Sunday, March 31, 2013

Easter wish

photo of chickadee in budding oak
© harrington
Happy Easter! Thanks for taking time out of your busy schedule to stop by. I hope you know you're welcome anytime. This year, the field behind the chickadee in the photo is still partially snow covered. Given the extended weather forecast, I expect to be snow free by week's end (at least temporarily). One of the Easter treats I found on this Easter Sunday is an opinion piece in today's Star Tribune by Peter Leschak, a writer I consider indigenous to northern Minnesota. It has to do with the differences between those of us who help turtles across the road and those, thankfully fewer, who go out of their way to drive over them. It doesn't say much about what I assume is the majority of us: those too busy, too indifferent, too inattentive, too ... to care one way or the other. Fortunately, or unfortunately, I think we've reached a point where indifference is a luxury that we can't afford. When I was younger I had a poster on the wall of my office. It was a quotation attributed to Harvey Cox that read: "not to decide is to decide." It seems to me that concept represents one of our major problems with the gridlock and lack of effective leadership currently haunting our representatives in Washington. Think about it, are they representing us? If we have so little agreement about priorities, strategies and tactics, why can't we at least agree to try different approaches to see what works? [Turtle crossings anyone?] Are our ideological disagreements so deep and profound that there's no hope for compromise? Has life in these United States become a "Mexican standoff?" If most of us are neither for nor against the success of turtles crossing roads, who would be harmed by having our representatives prohibit humans in vehicles running down turtles? Maybe big oil companies who make major campaign contributions and might someday want to be able to drill in the wetlands and, if the turtles were gone (accidentally of course) there could be no endangered turtles requiring mitigation. Is this the Gordian knot we've tied ourselves into? Easter is a celebration of the return of life. My Easter wish for all of us is that affirmation of life, not money, become central to our decisions. Stop back anytime to My Minnesota where (sometimes cliché-ridden) rants, raves and reflections are served daily, including Easter.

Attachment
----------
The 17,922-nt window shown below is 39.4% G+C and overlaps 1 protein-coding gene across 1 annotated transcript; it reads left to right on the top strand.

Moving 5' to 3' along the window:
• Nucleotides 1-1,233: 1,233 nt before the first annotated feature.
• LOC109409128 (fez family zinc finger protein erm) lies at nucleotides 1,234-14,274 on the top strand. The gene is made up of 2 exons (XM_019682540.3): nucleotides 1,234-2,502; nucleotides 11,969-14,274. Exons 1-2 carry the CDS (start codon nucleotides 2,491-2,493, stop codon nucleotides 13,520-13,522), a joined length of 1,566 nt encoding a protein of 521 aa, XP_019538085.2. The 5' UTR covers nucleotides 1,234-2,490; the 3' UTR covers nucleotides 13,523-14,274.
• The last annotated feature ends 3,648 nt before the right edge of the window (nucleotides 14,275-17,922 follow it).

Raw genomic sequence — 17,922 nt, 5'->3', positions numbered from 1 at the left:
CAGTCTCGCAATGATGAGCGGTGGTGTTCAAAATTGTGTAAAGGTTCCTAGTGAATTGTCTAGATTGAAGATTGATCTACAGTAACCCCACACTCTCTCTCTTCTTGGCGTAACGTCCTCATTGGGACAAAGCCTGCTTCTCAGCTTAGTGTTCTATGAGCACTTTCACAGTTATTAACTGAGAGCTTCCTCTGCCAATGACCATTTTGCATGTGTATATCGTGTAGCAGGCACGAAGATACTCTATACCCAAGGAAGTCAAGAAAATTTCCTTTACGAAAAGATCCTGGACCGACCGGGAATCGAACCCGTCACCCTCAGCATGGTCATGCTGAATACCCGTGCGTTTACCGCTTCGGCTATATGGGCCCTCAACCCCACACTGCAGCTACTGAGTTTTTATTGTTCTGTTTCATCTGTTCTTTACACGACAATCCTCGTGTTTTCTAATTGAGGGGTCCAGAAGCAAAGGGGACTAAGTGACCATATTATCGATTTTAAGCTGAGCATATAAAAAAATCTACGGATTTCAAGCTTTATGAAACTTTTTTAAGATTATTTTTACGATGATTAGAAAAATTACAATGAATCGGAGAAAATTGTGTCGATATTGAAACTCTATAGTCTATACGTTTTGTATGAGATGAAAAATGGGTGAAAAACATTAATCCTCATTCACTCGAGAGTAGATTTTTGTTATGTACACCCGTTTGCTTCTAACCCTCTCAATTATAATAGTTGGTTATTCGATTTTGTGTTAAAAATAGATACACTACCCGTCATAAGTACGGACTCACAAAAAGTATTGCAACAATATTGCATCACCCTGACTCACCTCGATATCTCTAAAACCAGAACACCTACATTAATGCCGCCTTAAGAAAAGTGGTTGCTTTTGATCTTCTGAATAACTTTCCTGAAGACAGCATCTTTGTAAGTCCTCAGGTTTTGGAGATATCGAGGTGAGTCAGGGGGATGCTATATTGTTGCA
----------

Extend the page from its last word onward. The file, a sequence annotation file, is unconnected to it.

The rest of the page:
Saturday, March 30, 2013

Doe, Sí, doe

photo of green-eyed doe at Spring twilight
© harrington
Hi! Thanks for coming. It's hard to see at the scaled-down photo size, but the doe's eyes above are shining green. Especially at this time of year, and again in the Autumn, watch for green highlights at roadsides. If you see any, it's a good idea to slow down. [For that matter, slowing down might be a good idea all by itself.] Many of the non-human people that live in My Minnesota don't show red-eye from lights. the Today saw a flock of robins in the trees out front. Based on their return to the feeder today, I'm guessing that the unidentified birds at the feeder the other day were female purple finches which, with their more colorful males, are headed through the area on their way north.I was checking yesterday and couldn't find any reports of what happened at Minnesota's Environmental Congress. I'll see next week if any of the folks I know who might have been in attendance have anything to report. Moving on to the urban environs, here's a link to a game that will challenge you to name the neighborhoods in Minneapolis. I'm embarrassed to say it took me longer to identify 20 neighborhoods in Boston, my old home town, than to name 20 in Minneapolis. I hope you enjoy it. One of these days, we'll talk about living in a state that has 360 cities with a population of fewer than 500, and cities with neighborhoods of more than 15,000. We may also stick a toe into the waters of rampant parochialism [see the Comments section]. In case you're wondering what this has to do with nature, think about John Muir's wonderful quotation:"When we try to pick out anything by itself, we find it hitched to everything else in the Universe." If we're going to save ourselves from each other (humans are probably the  greatest environmental threat of the Anthropocene), we need to read Pogo more and learn to get along. Thanks for listening. Have a Happy Easter if I don't see you tomorrow. Come back when you can. Rants, raves and reflections served daily.